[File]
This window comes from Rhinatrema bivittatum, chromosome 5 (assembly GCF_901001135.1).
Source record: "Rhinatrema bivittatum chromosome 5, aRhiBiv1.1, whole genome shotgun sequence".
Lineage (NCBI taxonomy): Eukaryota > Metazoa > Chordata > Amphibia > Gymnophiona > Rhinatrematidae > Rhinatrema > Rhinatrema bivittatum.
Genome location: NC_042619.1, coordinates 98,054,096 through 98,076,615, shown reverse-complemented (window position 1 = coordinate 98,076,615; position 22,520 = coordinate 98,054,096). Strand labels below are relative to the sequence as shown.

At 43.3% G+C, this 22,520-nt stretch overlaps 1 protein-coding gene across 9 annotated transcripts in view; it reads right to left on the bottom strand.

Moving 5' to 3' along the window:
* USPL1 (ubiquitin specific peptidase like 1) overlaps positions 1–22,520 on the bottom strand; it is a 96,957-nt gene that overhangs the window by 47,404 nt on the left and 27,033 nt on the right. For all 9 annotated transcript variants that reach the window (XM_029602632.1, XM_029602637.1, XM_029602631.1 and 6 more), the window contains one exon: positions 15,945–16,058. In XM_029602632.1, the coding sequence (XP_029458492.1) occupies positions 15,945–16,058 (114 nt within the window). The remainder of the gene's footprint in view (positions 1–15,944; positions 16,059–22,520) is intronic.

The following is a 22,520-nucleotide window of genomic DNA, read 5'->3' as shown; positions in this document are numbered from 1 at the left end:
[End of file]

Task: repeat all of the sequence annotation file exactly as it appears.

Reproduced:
This window comes from Rhinatrema bivittatum, chromosome 5 (assembly GCF_901001135.1).
Source record: "Rhinatrema bivittatum chromosome 5, aRhiBiv1.1, whole genome shotgun sequence".
Lineage (NCBI taxonomy): Eukaryota > Metazoa > Chordata > Amphibia > Gymnophiona > Rhinatrematidae > Rhinatrema > Rhinatrema bivittatum.
Genome location: NC_042619.1, coordinates 98,054,096 through 98,076,615, shown reverse-complemented (window position 1 = coordinate 98,076,615; position 22,520 = coordinate 98,054,096). Strand labels below are relative to the sequence as shown.

At 43.3% G+C, this 22,520-nt stretch overlaps 1 protein-coding gene across 9 annotated transcripts in view; it reads right to left on the bottom strand.

Moving 5' to 3' along the window:
* USPL1 (ubiquitin specific peptidase like 1) overlaps positions 1–22,520 on the bottom strand; it is a 96,957-nt gene that overhangs the window by 47,404 nt on the left and 27,033 nt on the right. For all 9 annotated transcript variants that reach the window (XM_029602632.1, XM_029602637.1, XM_029602631.1 and 6 more), the window contains one exon: positions 15,945–16,058. In XM_029602632.1, the coding sequence (XP_029458492.1) occupies positions 15,945–16,058 (114 nt within the window). The remainder of the gene's footprint in view (positions 1–15,944; positions 16,059–22,520) is intronic.

The following is a 22,520-nucleotide window of genomic DNA, read 5'->3' as shown; positions in this document are numbered from 1 at the left end: